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The Article Was Written/Published By: Odysseas Kourafalos

How to Control Your Wi-Fi Network in Linux

evillimiter-featured-image.jpg Is your Wi-Fi connection too slow? Are you having constant network problems while surfing the ‘Net? Chances are your wireless network is handling more traffic than it should. Luckily, it is quite easy to control your Wi-Fi network in Linux. You can use the open-source application evillimiter for monitoring and controlling device bandwidth. This guide illustrates how to do this using a step-by-step approach. Related: Wi-Fi Not Working on Ubuntu? Here’s How to Fix it What is Evillimiter? Evillimiter is a free, open-source monitoring tool that can limit bandwidth usage for devices connected to a LAN…. Read more14176784.gif

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The Article Was Written/Published By: Rubaiat Hossain

How to Install Microsoft Teams on Linux

teams-on-linux-feature.jpg In this current world of video conferencing and working from home, software like Zoom, WebEx, and Microsoft Teams has become increasingly important. As Linux users, we’re often limited to Zoom and Google Meet, since things like WebEx won’t work at all and other’s won’t work well. However, since Microsoft released Teams for Linux, there has been another option, one that enables more Linux users to use Linux in their workplaces without fear of not being able to attend meetings. We show you in this article how to install Microsoft Teams on Linux so you can get to work. How to Install… Read more14174968.gif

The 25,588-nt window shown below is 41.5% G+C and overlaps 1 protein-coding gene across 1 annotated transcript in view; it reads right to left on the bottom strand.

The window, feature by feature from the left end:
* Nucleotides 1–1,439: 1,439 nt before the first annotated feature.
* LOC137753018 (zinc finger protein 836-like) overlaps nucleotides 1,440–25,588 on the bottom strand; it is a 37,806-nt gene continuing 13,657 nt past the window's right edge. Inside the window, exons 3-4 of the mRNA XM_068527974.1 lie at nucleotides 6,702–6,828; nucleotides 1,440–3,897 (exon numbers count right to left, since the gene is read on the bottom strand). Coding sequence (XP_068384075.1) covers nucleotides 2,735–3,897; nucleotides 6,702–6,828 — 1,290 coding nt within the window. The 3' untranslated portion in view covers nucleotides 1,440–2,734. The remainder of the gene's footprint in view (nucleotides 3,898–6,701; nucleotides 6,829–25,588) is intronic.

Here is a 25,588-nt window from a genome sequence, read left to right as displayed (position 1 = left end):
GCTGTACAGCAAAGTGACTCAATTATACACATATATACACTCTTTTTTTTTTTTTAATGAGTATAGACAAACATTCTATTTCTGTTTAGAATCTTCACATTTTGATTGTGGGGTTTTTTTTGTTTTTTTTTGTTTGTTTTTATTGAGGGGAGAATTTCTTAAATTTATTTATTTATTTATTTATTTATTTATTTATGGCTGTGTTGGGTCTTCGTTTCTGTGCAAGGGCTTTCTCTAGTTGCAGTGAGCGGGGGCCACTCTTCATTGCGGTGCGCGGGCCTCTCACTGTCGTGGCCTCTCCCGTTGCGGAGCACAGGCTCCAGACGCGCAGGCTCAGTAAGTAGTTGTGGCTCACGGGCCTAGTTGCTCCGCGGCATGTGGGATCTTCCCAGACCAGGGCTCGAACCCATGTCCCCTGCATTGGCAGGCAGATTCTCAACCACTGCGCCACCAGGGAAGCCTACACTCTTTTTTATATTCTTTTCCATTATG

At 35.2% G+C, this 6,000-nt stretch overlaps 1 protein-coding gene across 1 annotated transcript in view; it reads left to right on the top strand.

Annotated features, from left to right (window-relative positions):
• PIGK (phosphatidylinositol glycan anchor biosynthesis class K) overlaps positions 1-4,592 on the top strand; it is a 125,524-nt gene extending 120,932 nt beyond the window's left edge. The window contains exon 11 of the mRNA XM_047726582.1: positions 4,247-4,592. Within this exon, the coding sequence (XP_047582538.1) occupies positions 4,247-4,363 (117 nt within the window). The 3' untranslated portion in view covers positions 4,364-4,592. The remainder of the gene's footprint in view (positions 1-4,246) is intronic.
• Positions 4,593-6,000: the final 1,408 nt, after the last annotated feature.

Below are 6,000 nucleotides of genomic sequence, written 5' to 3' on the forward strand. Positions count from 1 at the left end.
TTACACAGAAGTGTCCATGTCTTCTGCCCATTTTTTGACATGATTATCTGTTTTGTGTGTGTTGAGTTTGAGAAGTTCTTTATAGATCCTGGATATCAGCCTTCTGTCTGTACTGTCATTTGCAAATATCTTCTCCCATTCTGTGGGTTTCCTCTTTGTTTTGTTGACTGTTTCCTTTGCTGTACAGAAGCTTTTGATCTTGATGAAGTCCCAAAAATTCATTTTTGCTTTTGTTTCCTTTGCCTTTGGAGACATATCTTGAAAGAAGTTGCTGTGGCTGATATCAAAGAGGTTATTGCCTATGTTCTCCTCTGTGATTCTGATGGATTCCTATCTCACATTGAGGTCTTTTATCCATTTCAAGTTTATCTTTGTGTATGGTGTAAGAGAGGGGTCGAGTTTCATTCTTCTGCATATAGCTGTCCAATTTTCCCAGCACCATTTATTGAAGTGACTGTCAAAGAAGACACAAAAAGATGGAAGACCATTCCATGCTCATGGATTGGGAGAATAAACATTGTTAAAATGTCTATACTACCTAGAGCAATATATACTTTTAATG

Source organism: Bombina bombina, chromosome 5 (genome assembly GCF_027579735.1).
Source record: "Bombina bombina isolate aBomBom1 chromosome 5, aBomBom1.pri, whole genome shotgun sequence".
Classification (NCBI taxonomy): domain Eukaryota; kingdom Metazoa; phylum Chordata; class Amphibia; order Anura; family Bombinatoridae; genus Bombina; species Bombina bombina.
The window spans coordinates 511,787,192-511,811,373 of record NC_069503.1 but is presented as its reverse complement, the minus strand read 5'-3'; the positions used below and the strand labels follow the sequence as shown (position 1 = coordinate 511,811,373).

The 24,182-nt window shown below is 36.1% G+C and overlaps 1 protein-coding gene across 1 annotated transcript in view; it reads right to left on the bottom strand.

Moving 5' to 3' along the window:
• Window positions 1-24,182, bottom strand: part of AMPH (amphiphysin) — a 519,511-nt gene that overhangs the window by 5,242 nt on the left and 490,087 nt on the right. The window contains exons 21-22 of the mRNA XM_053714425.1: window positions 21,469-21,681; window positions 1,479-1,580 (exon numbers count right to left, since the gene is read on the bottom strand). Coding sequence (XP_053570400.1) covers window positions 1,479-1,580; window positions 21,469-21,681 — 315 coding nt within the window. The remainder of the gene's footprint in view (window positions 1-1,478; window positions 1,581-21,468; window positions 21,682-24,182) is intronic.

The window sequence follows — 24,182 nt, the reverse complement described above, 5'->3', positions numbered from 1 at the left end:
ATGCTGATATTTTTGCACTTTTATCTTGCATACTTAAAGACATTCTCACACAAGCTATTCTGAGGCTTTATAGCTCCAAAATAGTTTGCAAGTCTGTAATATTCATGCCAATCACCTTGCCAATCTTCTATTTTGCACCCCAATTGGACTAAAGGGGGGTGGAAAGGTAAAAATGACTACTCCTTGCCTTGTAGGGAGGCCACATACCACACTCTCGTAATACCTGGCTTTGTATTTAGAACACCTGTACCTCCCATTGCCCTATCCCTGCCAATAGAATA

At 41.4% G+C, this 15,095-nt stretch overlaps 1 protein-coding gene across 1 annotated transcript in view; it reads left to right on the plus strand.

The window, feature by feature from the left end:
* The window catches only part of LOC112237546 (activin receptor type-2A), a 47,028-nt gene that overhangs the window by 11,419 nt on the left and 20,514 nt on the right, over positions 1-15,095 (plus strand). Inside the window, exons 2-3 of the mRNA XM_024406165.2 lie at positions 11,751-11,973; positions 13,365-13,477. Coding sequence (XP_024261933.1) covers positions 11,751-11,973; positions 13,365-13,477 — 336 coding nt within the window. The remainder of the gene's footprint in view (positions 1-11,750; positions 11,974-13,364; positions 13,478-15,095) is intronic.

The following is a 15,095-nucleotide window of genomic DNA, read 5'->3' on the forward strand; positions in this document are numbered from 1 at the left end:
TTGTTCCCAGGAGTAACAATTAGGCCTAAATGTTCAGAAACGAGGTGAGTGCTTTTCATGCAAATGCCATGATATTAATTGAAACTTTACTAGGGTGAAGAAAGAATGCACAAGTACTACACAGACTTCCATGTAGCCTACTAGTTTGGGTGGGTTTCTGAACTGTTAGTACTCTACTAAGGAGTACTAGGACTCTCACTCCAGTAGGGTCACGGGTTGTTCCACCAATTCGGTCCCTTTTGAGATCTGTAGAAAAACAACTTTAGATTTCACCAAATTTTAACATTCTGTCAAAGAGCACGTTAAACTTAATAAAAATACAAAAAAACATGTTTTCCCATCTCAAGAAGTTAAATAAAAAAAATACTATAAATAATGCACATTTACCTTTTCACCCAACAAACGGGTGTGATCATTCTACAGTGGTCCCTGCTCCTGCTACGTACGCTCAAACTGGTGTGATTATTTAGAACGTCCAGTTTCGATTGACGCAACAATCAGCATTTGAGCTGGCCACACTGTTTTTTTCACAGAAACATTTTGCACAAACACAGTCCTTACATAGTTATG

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The Article Was Written/Published By: John Perkins

How to Back Up Files to Google Drive on Linux

gdfuse-featured-image.jpg Google Drive is an excellent medium for people who need to store online copies of their files. Linux users can leverage its free 15 GB plan for backing up essential configuration files. Moreover, you can back up a large volume of data, including media files, if you have an active Google Workspace (formerly G-Suite) plan. This guide will show how you can automatically back up files to Google Drive in Linux using the open-source package google-drive-ocamlfuse and CRON. What is google-drive-ocamlfuse? google-drive-ocamlfuse is a FUSE filesystem that lets users mount their Google Drive storage on the local machine…. Read more14166027.gif

Source: https://tracking.feedpress.com/link/12555/14166027/backup-files-to-google-drive-linux
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The Article Was Written/Published By: Rubaiat Hossain

How to Compress and Decompress Files Using tar in Linux

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Tar is more then just an archiving utility: tar comes with some great builtin features, which let you compress and decompress files, at the same time as archiving them. Learn all about it in this article and more!

Read This Article on CloudSavvy IT ›

Source: https://www.cloudsavvyit.com/8342/how-to-compress-and-decompress-files-using-tar-in-linux/
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The Article Was Written/Published By: Roel Van de Paar